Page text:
Follow along as Ottawa-based sports radio host Ian Mendes gets candid about raising daughters, Elissa and Lily, with his wife, Sonia.
When my wife was pregnant for the first time, I used to dream about doing fatherly things with my child. Playing catch in the backyard. Teaching her how to play hockey on an outdoor rink. Eating messy chicken wings in front of a big-screen TV, while watching football on a Sunday afternoon.
Only one of my dreams has come true, and it’s the part about eating chicken wings in front of the television. But, tragically, the TV isn’t tuned into a sporting event. Instead, my kids, Elissa and Lily, like to watch animal-related shows like National Geographic Explorer and Daily Planet.
Don’t get me wrong, I love dolphins and jaguars, too—but only when they’re playing on an NFL field and I can wager a small amount of money on the outcome.
At ages nine and six, my daughters have zero interest in watching or playing sports, even though we have all the equipment. They’re convinced that the purpose of the tennis racquet in the basement is to swat wasps.
On a number of occasions, I have taken our kids to the park with a couple of baseball gloves, a ball and a bat. Within five minutes, they start chasing butterflies and inevitably ask, “Can we go on the swings now?” The whole scene reminds me of when my parents tried to get me interested in the trombone in grade five.
In an effort to expose them to organized sports, I put Lily in T-ball last summer. She was excited to go to the diamond every week, but it turns out she was only motivated by the post-game snacks. Running around the bases aimlessly was just a means to get an ice pop.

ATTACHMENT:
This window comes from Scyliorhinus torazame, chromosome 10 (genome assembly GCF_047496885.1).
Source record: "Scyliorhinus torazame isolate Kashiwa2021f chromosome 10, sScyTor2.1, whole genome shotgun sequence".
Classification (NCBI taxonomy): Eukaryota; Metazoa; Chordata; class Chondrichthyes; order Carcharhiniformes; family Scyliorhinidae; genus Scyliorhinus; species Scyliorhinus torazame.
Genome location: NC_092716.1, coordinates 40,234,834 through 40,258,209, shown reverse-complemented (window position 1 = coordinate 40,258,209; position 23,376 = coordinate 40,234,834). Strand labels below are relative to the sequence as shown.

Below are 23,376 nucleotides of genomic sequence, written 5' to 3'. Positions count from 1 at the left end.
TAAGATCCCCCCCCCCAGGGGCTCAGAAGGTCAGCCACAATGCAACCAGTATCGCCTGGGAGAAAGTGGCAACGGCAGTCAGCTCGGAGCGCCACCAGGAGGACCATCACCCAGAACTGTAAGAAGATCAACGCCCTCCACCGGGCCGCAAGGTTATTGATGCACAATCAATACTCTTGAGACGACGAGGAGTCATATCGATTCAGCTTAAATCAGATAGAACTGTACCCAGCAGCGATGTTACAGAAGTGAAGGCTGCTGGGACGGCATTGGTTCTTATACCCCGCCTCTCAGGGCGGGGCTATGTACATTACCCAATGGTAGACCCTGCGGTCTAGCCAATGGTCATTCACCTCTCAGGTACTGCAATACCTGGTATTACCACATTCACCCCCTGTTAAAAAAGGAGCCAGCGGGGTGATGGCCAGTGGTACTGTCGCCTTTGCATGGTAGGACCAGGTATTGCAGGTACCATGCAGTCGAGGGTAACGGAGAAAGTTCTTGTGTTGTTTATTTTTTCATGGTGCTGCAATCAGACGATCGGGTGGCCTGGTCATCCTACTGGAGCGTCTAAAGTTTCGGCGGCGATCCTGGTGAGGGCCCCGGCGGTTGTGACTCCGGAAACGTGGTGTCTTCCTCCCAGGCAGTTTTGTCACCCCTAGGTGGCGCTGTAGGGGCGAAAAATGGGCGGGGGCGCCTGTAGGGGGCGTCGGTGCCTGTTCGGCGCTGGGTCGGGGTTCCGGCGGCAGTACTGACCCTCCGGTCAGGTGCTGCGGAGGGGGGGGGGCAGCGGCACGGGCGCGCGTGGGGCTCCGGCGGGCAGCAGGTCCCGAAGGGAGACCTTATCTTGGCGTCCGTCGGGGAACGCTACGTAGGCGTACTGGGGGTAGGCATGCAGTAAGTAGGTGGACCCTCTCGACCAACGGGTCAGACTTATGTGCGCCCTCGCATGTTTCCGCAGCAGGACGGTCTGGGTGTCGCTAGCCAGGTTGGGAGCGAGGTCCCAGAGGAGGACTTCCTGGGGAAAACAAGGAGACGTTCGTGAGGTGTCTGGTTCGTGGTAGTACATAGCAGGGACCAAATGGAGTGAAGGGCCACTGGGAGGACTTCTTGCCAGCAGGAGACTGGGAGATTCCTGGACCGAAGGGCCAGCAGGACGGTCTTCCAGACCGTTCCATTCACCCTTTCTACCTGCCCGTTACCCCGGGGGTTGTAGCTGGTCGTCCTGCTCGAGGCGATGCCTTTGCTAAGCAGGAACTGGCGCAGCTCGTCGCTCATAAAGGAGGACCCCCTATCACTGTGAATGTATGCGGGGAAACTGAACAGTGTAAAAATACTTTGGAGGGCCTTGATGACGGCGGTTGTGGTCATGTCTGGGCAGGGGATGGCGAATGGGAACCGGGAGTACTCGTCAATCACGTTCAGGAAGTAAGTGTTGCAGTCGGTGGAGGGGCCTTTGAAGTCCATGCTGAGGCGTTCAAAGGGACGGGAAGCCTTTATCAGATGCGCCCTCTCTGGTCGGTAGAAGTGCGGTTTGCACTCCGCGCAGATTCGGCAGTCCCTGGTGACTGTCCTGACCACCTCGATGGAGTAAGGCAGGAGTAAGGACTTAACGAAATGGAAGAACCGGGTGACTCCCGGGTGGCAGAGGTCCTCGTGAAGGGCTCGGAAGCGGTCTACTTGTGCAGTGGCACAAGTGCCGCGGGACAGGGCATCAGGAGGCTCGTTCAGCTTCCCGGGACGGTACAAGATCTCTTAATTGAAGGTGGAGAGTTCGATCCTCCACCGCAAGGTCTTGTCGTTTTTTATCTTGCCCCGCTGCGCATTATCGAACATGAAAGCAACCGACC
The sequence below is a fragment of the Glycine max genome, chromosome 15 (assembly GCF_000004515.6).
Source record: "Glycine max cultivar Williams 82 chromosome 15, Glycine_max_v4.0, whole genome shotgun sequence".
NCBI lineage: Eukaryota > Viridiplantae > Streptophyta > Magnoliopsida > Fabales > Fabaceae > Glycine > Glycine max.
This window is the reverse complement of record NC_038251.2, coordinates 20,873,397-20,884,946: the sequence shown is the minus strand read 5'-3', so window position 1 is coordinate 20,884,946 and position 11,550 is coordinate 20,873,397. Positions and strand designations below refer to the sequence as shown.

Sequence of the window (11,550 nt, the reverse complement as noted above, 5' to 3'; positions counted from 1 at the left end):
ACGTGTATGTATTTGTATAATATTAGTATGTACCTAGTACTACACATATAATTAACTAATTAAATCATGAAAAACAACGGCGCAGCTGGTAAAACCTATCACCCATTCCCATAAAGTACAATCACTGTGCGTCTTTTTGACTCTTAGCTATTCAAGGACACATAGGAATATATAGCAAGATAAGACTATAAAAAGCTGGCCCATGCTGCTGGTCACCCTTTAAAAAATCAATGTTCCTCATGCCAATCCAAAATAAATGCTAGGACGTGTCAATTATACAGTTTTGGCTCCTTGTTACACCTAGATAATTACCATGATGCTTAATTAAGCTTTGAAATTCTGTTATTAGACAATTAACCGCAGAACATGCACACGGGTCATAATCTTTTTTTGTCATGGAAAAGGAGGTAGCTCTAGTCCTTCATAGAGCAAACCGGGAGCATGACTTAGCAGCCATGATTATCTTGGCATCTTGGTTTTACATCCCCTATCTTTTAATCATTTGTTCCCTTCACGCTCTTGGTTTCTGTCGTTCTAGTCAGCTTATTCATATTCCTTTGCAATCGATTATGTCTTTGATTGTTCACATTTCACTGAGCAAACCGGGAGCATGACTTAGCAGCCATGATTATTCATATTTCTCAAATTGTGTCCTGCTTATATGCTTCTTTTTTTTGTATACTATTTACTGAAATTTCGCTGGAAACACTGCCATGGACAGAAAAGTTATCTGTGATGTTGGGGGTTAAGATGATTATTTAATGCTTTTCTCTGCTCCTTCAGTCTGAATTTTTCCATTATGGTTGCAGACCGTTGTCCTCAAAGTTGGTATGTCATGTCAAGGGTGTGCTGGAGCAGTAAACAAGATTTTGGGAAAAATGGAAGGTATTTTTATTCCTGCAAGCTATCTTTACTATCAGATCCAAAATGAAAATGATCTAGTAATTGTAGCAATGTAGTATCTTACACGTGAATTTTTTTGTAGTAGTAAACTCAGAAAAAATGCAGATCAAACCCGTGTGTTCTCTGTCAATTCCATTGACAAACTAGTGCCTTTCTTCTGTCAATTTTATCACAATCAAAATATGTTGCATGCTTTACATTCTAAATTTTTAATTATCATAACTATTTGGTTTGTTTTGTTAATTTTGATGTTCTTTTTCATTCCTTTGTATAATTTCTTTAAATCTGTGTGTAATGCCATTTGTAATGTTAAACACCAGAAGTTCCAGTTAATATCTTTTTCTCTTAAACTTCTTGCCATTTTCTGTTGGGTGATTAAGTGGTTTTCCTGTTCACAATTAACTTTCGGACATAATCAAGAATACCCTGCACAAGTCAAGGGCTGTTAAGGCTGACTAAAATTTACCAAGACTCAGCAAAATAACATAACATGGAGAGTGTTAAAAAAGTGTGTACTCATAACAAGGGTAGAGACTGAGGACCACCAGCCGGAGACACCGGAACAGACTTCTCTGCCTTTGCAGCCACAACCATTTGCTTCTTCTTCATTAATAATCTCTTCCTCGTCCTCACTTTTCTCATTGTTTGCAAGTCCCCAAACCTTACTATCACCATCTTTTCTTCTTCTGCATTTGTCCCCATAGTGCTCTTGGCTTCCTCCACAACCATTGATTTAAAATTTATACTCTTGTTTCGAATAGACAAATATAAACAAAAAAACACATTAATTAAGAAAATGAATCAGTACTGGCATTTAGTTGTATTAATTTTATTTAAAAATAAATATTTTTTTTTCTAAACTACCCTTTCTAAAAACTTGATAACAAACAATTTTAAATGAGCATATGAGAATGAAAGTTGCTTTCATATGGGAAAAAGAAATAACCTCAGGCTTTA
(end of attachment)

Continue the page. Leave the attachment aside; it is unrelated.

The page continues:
As for Elissa, I once saw her try to throw a football back to some boys at the park and her attempt was so atrocious that I pretended she wasn’t my child. “Who throws a football with two hands over their head like that?” I yelled, while running away from the scene.
After realizing that my kids weren’t going to be sports fans, I decided that if they didn’t like football and hockey, maybe I could become more engaged in some of their favourite activities. It seemed like a fatherly thing to do. The problem is, Elissa is now in the middle of a crazy Harry Potter obsession that is showing no signs of relenting. And when it comes to the world of Harry Potter, I am the ultimate Muggle.
The only way I’m interested in Wizards and Magic is if they are playing on an NBA court and I can wager a small amount of money on the outcome.
I tried opening up the first Harry Potter book, but couldn’t get past the part that said “Copyright J.K. Rowling 1998.” I even thought we could blend our two obsessions by playing a game of backyard Quidditch, but we didn’t have any flying broomsticks next to those tennis racquets in the basement.
My wife picked up the first Harry Potter movie on DVD, but I have yet to watch it with Elissa. I told her I would watch the whole movie with her if she sat down and watched an entire NFL game with me. I don’t think we’ve spoken since.
Lily is into dinosaurs, which is a fairly common interest for kids. However, grown men tend to be rather indifferent about the whole prehistoric era. I have tried to excite my daughter by shouting, “Oh wow—look at these Raptors on TV!” I love seeing the disappointed look on her face when she comes racing into the family room to find me watching basketball.
For the most part, my daughters and I just pass each other in the house like we are roommates. And they are those terrible roommates who never pay rent, don’t clean up their messes and have no interest in sports.
I always figured this disconnect with my kids would happen when they were teenagers. One of them would start painting her nails black and going goth. The other one would just be too busy texting to make eye contact with me. But maybe since our kids hate sports now, their form of teenage rebellion will involve watching football and playing hockey.
A dad can dream, can’t he?
This article originally appeared in our March 2014 issue with the headline “Opposing interests,” p.32.